Latest posts by Teresa Mull (see all)
- American Students Are Failing; You Can Thank Public Schools - December 9, 2019
- Five Reasons to be Thankful for School Choice - December 5, 2019
- Teachers Unions Trapping Children in Unsafe, Unhealthy Environments - October 24, 2019
The U.S. House of Representatives recently passed the Foundations for Evidence-based Policy-making Act (FEPA). The aim of the FEPA legislation is to “establish a more secure, transparent, and efficient data system that will help federal agencies better assess the effectiveness of their programs.” According to a report by Federal News Radio, this will be accomplished by “requiring each agency to name a chief data officer and a chief evaluation officer.”
House Speaker Paul Ryan (R-WI) and Sen. Patty Murray (D-WA) are two of the bill’s chief proponents. Ryan’s website reports the bill will ensure “maximum data availability while respecting privacy and national security concerns, instructs federal agencies to establish a data inventory and federal data catalogue” and “expands access to data while improving privacy standards.”
U.S. Rep. Trey Gowdy (R-SC) claims FEPA “does not create a federal data base, does not collect federal data in one place,” and “does not authorize any new data analysis” — thus making the whole “federal data catalogue” curious. Ensuring “maximum data availability” and “improve[ing] privacy standards” is an ambitious goal that I don’t believe is possible for the federal government. It’s simply too big, too corrupt and too poorly managed to be able to do both. And even it could, why would the American people want it to?
“The federal government spends billions on programs, yet often lacks the evidence needed to determine whether these programs are working as intended or how they could be improved,” wrote Katharine G. Abraham, a co-chairperson of the Bipartisan Policy Center’s Evidence-Based Policymaking Initiative. “Evidence-based policymaking — making better use of data and rigorous program evaluation to inform government decision-making — holds the key to driving government programs to be more effective.”
First of all, thank you, Ms. Abraham, for acknowledging government blows our hard-earned tax dollars willy-nilly on programs about which no one knows the value. Secondly, how can you admit such a thing with nary a bat on the eye then go on to tell us we need government to do more? Why would I trust a bunch of administrators and policymakers who spend billions while lacking “the evidence needed to determine whether these programs are working as intended” to take my personal data and use it responsibly?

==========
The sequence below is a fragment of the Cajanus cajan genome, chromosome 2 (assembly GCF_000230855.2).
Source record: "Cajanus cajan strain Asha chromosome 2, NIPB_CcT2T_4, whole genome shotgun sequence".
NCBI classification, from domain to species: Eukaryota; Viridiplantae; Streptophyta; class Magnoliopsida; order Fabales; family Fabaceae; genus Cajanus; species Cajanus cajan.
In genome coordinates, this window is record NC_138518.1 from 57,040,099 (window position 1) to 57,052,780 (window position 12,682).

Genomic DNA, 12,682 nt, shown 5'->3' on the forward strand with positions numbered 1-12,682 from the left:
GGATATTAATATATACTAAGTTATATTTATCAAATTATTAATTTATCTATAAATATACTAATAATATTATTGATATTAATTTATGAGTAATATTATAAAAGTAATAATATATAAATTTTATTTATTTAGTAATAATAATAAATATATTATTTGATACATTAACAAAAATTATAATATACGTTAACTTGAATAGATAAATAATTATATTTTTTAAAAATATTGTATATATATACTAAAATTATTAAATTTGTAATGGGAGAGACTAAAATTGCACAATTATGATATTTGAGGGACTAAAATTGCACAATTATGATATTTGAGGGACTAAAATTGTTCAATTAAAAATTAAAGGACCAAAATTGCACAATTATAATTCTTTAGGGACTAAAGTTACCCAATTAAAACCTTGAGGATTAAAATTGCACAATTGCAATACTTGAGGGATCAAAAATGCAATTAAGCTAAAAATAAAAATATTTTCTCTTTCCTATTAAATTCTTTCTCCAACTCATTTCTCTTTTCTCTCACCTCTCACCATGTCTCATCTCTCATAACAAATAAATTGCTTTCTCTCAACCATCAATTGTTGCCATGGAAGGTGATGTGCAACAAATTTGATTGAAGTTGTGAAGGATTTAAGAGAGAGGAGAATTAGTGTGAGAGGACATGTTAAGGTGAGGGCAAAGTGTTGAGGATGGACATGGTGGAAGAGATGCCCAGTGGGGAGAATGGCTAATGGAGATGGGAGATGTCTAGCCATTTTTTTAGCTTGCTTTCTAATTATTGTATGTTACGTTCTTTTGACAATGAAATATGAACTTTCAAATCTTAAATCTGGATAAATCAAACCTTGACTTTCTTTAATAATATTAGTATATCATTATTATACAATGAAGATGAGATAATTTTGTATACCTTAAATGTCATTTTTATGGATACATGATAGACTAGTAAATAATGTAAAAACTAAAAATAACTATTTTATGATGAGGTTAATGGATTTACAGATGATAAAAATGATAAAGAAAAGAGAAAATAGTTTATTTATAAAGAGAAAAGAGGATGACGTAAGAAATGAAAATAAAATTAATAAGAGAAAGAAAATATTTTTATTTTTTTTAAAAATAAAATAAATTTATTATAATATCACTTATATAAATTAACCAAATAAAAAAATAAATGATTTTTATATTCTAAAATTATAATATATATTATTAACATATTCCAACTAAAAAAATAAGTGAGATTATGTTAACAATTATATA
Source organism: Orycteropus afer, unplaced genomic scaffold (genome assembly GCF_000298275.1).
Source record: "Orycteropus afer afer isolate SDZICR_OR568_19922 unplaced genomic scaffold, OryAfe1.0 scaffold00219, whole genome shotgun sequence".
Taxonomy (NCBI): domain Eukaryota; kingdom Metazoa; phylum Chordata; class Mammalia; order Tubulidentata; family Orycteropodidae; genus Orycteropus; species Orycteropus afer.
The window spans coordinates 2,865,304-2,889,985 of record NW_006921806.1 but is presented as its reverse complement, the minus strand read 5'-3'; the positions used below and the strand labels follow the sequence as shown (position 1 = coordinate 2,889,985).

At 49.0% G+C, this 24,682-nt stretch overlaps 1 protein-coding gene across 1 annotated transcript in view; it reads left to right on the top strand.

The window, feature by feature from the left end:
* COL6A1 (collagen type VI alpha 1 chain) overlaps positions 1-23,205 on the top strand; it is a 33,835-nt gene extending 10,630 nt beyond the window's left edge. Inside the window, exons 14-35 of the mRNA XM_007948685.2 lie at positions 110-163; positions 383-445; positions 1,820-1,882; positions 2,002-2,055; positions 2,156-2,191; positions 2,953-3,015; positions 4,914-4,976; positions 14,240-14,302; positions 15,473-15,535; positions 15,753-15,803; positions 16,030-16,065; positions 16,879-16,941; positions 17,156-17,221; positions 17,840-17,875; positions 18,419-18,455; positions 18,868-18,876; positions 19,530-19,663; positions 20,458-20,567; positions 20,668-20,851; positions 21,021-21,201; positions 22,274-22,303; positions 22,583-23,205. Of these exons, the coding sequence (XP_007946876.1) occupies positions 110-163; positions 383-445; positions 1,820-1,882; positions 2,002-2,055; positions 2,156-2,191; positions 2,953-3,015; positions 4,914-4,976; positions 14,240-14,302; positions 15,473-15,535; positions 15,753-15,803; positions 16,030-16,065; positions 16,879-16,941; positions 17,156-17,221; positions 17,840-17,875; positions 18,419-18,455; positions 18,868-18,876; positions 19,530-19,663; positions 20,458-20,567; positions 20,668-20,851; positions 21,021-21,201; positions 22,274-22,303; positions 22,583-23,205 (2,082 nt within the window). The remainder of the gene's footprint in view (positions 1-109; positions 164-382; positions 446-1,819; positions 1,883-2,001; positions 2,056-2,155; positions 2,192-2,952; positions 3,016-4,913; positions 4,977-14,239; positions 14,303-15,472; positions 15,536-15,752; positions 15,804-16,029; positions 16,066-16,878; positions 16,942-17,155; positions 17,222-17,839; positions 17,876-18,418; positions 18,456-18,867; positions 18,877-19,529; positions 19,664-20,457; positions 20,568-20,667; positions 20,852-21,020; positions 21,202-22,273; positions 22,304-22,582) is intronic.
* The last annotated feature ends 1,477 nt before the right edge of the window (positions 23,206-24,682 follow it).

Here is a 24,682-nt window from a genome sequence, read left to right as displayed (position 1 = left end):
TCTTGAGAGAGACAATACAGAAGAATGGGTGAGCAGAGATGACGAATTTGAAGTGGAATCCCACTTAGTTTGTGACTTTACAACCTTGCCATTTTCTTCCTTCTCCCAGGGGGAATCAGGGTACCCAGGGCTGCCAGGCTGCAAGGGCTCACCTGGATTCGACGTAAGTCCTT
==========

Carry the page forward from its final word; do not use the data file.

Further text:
Further, a reasonable person would question whether most government programs are worthwhile to begin with. If we don’t even know whether they’re working (they probably aren’t), then if they were to disappear, would anyone miss them? Shouldn’t government officials be sure they can properly judge a program’s value before committing billions of dollars toward it?
It seems government’s motto has been, “When in doubt, spend now, evaluate later.” Lawmakers are in the habit of playing fast and loose with other people’s money, patting themselves on the back when a program is a “success” (again, is there such a thing?) and shrugging it off when a program crashes and burns — if, that is, they even bother to take the time to find out if it’s working. Abraham suggests they usually don’t.
Parents are upset about this bill, as all citizens should be. The Parent Coalition for Student Privacy sent a letter to the Commission on Evidence-Based Policy-making in 2016 stating their opposition to “any proposal that would lead to the creation of a central federal clearinghouse or linked data sets containing the personally identifiable information of all students, commonly referred to as a federal student unit-record system or national database.” Yet two more bills intended to collect additional information about children, the Student Privacy Protection Act and the College Transparency Act, are also pending in Congress.
This legislation is an overreach of government, an invasion of privacy and pointless. Government has spent billions on programs without knowing their effect before they had this data, and now we’re supposed to believe that armed with access to “maximum data availability” the bureaucrats will suddenly start using our money sensibly?
Thanks, but no thanks, federal government. You can keep your programs, and we’ll keep our data to ourselves.
[Originally Published at The Daily Caller]